Last week’s Piece of the Week lasted 4 minutes – so as if to compensate, this week’s piece lasts 50 minutes!
I wrote Dance of the Universe during 1979 – it was my first big choral and orchestral piece and I shall always be indebted to Ian Ray and Colchester Choral Society for commissioning it from me. A few years earlier, as a young man in my twenties, I had arrived in Colchester to take up a teaching post at Colchester Institute, and naturally I got to know the local choral society and their conductor Ian Ray, who was a colleague there. I was a pretty unknown composer and he took a great leap of faith in asking me to write it, and it became one of many collaborations between us – in fact I’m writing a new piece for Colchester Choral Society at the moment!
At the time I was living on my own in a cottage in a village just outside Colchester, and for a piece like this I had to establish a good routine for writing, so that I could fit it in around my day job – this meant early mornings or evenings. I settled for early mornings – and so as not to disturb my neighbours too much, I got into a routine of getting to work an hour or so early and settling myself in a practice room to compose until the teaching day started. So whenever I hear this piece I always think of early mornings! I think it took me getting on for a year of this, full score as well as vocal score, and I remember that I paid one of my students to copy out the instrumental parts in those pre-computer days.
For all choral composers, finding suitable texts is often one of the most challenging aspects of the job. I can’t remember, now, which poetry I looked through while choosing the subject matter, but I was certainly very happy with the poem that I decided upon: ‘Orchestra, or a Poem of Dancing’ by the sixteenth century poet Sir John Davies. This is in the Oxford Book of Sixteenth-Century Verse, which I had recently bought, and the poem is massive – 131 verses of 7 lines each. It is presented as a dialogue with the Goddess Penelope (Ulysses’ queen) and to quote Davies: ‘judicially proving the true observation of Time and Measure, in the authentic and laudable use of Dancing’.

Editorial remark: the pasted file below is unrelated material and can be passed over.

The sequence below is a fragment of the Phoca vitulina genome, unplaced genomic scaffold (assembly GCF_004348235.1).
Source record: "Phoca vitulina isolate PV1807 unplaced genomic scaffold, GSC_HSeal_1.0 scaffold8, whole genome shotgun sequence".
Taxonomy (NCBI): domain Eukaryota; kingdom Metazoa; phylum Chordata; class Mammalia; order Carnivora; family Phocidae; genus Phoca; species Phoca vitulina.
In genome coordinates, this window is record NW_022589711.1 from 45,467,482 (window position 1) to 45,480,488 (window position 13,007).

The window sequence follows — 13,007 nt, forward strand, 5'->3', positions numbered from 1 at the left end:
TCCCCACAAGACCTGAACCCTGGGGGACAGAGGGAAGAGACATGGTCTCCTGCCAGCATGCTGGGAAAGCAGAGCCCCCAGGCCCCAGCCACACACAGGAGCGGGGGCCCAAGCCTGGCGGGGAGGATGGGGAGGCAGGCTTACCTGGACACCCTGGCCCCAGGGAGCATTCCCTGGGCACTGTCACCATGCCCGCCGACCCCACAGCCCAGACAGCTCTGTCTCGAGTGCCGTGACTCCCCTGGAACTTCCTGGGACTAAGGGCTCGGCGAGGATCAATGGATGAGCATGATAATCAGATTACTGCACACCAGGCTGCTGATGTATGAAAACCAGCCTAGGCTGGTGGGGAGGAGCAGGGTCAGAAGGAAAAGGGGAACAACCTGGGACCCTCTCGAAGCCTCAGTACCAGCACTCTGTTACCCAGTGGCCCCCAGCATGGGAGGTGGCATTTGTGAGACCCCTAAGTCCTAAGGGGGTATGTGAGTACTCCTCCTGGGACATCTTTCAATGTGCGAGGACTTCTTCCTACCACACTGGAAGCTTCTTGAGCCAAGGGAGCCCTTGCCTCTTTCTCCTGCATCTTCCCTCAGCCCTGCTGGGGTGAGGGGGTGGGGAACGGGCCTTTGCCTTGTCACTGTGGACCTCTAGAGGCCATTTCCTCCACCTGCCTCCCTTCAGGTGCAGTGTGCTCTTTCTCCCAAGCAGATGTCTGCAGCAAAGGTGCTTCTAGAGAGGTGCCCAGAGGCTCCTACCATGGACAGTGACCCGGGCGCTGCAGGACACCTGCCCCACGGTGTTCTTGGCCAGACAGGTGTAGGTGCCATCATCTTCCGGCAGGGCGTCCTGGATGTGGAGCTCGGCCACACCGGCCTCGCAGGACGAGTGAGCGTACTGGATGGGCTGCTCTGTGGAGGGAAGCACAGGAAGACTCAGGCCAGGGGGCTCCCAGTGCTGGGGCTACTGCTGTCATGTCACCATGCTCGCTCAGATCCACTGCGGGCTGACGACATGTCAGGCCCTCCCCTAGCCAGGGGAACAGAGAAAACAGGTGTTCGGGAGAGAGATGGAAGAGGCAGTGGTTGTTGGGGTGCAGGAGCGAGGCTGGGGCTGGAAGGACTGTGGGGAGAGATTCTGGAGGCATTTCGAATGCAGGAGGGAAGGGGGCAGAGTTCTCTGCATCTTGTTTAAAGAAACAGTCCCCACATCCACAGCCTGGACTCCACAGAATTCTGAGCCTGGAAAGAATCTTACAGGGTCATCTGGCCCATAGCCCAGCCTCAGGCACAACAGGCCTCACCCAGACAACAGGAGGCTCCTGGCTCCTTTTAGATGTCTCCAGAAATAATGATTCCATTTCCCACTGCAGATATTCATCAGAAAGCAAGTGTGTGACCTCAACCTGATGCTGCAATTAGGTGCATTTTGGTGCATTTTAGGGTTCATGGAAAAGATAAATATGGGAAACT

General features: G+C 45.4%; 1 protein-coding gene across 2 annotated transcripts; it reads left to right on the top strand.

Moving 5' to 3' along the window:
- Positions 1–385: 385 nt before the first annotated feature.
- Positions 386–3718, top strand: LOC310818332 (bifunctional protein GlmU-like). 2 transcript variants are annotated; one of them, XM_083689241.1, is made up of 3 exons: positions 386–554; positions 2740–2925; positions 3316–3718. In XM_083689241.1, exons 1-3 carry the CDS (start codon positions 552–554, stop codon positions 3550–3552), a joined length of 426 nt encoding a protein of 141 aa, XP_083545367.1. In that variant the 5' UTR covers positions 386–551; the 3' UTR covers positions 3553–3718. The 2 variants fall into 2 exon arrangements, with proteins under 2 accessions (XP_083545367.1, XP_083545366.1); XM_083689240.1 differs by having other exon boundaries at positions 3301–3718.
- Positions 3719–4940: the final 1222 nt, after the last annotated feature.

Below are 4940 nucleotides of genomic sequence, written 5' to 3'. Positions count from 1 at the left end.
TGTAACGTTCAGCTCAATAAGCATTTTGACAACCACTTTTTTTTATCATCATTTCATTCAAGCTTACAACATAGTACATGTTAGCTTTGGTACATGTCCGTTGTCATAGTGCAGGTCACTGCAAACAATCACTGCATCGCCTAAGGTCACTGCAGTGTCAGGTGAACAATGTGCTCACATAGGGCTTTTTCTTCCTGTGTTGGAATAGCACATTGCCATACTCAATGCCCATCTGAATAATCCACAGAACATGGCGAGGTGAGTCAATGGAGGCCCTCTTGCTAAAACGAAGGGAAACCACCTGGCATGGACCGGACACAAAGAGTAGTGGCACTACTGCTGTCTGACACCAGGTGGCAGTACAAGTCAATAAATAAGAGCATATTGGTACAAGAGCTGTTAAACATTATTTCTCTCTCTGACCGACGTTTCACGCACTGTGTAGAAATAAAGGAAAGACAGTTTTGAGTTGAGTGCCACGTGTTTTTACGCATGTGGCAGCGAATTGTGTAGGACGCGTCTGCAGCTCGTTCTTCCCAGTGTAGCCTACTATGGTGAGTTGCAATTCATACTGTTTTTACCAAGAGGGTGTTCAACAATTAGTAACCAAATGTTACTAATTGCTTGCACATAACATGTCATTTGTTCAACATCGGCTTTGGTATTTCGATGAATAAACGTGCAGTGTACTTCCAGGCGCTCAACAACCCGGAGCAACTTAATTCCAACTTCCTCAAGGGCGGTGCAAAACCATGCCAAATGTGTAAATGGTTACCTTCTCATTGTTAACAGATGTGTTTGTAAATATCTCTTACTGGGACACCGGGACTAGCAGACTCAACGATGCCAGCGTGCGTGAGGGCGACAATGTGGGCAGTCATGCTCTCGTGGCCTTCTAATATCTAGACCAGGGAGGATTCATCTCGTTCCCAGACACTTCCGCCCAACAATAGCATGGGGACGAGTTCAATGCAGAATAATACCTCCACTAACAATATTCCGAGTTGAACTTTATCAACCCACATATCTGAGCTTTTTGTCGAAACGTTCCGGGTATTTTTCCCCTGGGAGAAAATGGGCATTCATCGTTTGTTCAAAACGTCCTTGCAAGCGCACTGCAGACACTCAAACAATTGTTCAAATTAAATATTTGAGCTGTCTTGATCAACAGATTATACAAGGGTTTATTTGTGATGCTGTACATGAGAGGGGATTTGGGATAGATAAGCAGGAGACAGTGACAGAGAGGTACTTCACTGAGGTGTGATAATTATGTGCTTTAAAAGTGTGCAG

Even for a 50 minute piece, this poem was far too long, and I cut the 131 verses down to 25, and arranged these into three sections, each with a specific focus. In the first section I chose poetry that describes the heaven and the earth, and in the second, the sun, moon, and air. For the final section I chose verses which describe how the dancing rhythms of these elements are applicable to every living being.
Settling down to work, I remember that I began, not at the beginning of the piece, but with the setting of the words ‘Dancing, bright lady’ in five-four time, which occurs several times during the work. I also remember how much I relished, not only writing for choir and soloist, but also the opportunity to explore the range of colour available from the orchestra.
A friend said to me after that first performance that ‘it sounded like a massive galliard’ – and although that’s probably not true of the 5/4 sections, the characteristics of that Elizabethan dance, together with its soul-mate the pavane, certainly found their way in, though I don’t remember deliberately doing that at the time. Not having listened to it for a few years, I’ve enjoyed re-visiting it. It is quite long, and possibly I might have been a bit more ruthless with the cutting if I was writing it today, but I do admire the energy I brought to writing all those notes before starting my day’s work!
And here’s a picture of the last page of the full score: